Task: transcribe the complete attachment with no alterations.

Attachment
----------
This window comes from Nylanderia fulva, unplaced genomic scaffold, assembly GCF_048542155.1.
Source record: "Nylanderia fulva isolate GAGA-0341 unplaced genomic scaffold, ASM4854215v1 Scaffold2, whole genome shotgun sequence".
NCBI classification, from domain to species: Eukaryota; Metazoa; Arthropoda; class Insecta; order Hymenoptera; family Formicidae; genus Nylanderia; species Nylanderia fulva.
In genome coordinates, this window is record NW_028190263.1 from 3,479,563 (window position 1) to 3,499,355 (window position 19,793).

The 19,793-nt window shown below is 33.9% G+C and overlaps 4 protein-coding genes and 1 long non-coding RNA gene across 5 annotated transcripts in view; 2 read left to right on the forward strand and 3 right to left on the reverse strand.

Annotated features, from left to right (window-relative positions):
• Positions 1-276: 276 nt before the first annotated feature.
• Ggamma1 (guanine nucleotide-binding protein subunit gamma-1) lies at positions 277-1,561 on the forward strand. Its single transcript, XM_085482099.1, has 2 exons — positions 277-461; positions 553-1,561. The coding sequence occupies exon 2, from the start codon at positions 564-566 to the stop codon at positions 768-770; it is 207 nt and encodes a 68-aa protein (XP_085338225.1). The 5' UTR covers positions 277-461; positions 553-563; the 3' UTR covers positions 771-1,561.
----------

This window comes from Nylanderia fulva, unplaced genomic scaffold, assembly GCF_048542155.1.
Source record: "Nylanderia fulva isolate GAGA-0341 unplaced genomic scaffold, ASM4854215v1 Scaffold2, whole genome shotgun sequence".
NCBI classification, from domain to species: Eukaryota; Metazoa; Arthropoda; class Insecta; order Hymenoptera; family Formicidae; genus Nylanderia; species Nylanderia fulva.
In genome coordinates, this window is record NW_028190263.1 from 3,479,563 (window position 1) to 3,499,355 (window position 19,793).

The 19,793-nt window shown below is 33.9% G+C and overlaps 4 protein-coding genes and 1 long non-coding RNA gene across 5 annotated transcripts in view; 2 read left to right on the forward strand and 3 right to left on the reverse strand.

Annotated features, from left to right (window-relative positions):
• Positions 1-276: 276 nt before the first annotated feature.
• Ggamma1 (guanine nucleotide-binding protein subunit gamma-1) lies at positions 277-1,561 on the forward strand. Its single transcript, XM_085482099.1, has 2 exons — positions 277-461; positions 553-1,561. The coding sequence occupies exon 2, from the start codon at positions 564-566 to the stop codon at positions 768-770; it is 207 nt and encodes a 68-aa protein (XP_085338225.1). The 5' UTR covers positions 277-461; positions 553-563; the 3' UTR covers positions 771-1,561.